A proposed grain export facility in the Port of Long Beach would create about 35 jobs and handle the shipment of up to 1.5million tons of material annually, becoming one of the region's largest such operations.
The planned Total Terminals International site on Pier T is designed to accommodate growing demand for domestic grains, primarily in Asia, where American soybeans, tree nuts, wheat and various other grain products are in high demand.
The proposed terminal would be constructed on 10 acres alongside an existing rail track. Workers would off-load grains arriving from around the country and place them in containers for shipment abroad.
TTI's export plan comes as the U.S. Department of Agriculture reports a nearly 30 percent rise this year in grain deliveries to Asia, where a growing consumer class is demanding ever-more foodstuffs, much of it California grown.
For example, California citrus fruits, wines, vegetables and tree nuts such as almonds and pistachios are all expected to help Golden State farmers post record profits this year, besting all forecasts.
The port has released a draft environmental impact report on the TTI facility and is hosting a public forum at 7 p.m. Jan. 11 at Long Beach City Hall, 333 W. Ocean Blvd.
Written comments are being accepted until Jan. 23, addressed to Rich Cameron, 925 Harbor Plaza, Long Beach 90802.
The full draft EIR is available at www.polb.com/ceqa.
The five-member Board of Harbor Commissioners is expected to vote on the project by mid- to late-2012, with construction expected shortly after.
Trade deficit flat
The nation's trade balance dipped slightly in October, though federal officials say much of the imbalance remains with China.
The overall deficit dropped from $44.2 billion to $43.5 billion, of which $28.1 billion was with China. The figure includes both goods and services.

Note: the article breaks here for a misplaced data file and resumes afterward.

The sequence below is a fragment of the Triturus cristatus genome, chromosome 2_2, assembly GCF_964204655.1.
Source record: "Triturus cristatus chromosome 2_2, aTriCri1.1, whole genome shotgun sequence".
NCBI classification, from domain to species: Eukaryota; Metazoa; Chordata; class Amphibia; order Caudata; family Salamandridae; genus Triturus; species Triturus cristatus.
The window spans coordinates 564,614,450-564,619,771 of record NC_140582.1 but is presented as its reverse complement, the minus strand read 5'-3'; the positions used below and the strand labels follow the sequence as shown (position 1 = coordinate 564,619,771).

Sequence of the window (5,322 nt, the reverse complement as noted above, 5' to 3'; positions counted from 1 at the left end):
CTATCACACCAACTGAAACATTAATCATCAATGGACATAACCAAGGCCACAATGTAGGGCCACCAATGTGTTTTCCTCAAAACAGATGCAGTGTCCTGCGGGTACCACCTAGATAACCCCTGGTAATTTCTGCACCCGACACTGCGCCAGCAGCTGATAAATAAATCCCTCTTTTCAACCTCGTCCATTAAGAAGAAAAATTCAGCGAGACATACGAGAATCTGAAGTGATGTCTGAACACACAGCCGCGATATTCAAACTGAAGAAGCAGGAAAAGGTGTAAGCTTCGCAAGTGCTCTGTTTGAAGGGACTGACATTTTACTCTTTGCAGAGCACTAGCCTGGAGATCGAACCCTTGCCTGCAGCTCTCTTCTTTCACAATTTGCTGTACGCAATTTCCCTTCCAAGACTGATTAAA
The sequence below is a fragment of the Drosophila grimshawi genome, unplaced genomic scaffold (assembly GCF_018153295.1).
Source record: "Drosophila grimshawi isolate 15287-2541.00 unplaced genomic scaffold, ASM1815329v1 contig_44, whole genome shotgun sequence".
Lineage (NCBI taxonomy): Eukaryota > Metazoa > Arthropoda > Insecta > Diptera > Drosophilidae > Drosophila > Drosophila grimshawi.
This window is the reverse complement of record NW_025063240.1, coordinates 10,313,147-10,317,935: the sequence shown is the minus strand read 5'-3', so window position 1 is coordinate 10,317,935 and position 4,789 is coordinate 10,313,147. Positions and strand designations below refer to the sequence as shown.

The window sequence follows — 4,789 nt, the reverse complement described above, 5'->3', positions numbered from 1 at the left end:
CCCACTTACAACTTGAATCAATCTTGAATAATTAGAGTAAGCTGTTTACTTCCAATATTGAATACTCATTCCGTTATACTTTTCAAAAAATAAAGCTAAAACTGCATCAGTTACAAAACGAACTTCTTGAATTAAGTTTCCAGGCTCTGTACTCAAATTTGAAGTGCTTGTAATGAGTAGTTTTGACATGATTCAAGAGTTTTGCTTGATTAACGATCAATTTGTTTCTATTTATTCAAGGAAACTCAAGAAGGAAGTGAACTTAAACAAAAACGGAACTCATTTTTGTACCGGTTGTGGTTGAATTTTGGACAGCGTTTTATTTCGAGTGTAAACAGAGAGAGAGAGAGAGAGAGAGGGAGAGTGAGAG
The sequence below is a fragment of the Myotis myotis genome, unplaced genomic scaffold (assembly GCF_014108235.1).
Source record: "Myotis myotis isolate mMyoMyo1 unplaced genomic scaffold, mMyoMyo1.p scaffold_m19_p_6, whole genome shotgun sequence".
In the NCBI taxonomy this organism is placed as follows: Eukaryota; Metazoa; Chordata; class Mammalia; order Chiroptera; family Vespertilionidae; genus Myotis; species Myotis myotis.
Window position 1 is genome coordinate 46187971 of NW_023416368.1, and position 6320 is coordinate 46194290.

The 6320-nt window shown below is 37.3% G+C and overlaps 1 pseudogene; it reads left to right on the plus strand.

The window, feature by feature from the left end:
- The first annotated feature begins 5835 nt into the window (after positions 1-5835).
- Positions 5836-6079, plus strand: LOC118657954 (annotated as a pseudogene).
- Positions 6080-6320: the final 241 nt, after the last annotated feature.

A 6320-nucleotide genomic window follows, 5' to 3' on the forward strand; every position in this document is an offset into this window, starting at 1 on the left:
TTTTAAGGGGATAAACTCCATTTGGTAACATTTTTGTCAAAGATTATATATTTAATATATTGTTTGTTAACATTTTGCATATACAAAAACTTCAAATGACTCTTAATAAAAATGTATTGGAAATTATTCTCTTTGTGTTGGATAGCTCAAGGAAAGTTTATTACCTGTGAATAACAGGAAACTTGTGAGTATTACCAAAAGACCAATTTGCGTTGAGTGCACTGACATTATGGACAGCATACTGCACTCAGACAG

The Alliance for American Manufacturing, which represents small and large businesses across the country, said more needs to be done to lower the deficit with China.
They targeted China, which is the largest trade partner with the ports of Long Beach and Los Angeles, with using a devalued currency to boost imports and undermine U.S. exports.
Said Scott Paul, executive director of the Alliance for American Manufacturing:
"Unless China is designated as a currency manipulator and faces real consequences for its other market- distorting practices, this situation will never change."
New shipping firm
APS Stevedoring, a new Long Beach company focused on auto and other cargo, has begun operation out of the Port of Richmond in Northern California.
Off to a fast start, APS has already landed contracts with automakers Subaru and Honda and shipping lines MOL, K Line and NYK.
The company has plans to continue expanding along the West Coast as trade grows between Asia and the United States, particularly in the wake of a new free-trade agreement with South Korea, which is expected to boost annual U.S. exports by $3 billion to $4 billion.
APS employs several dozen people from a site near the Port of Long Beach.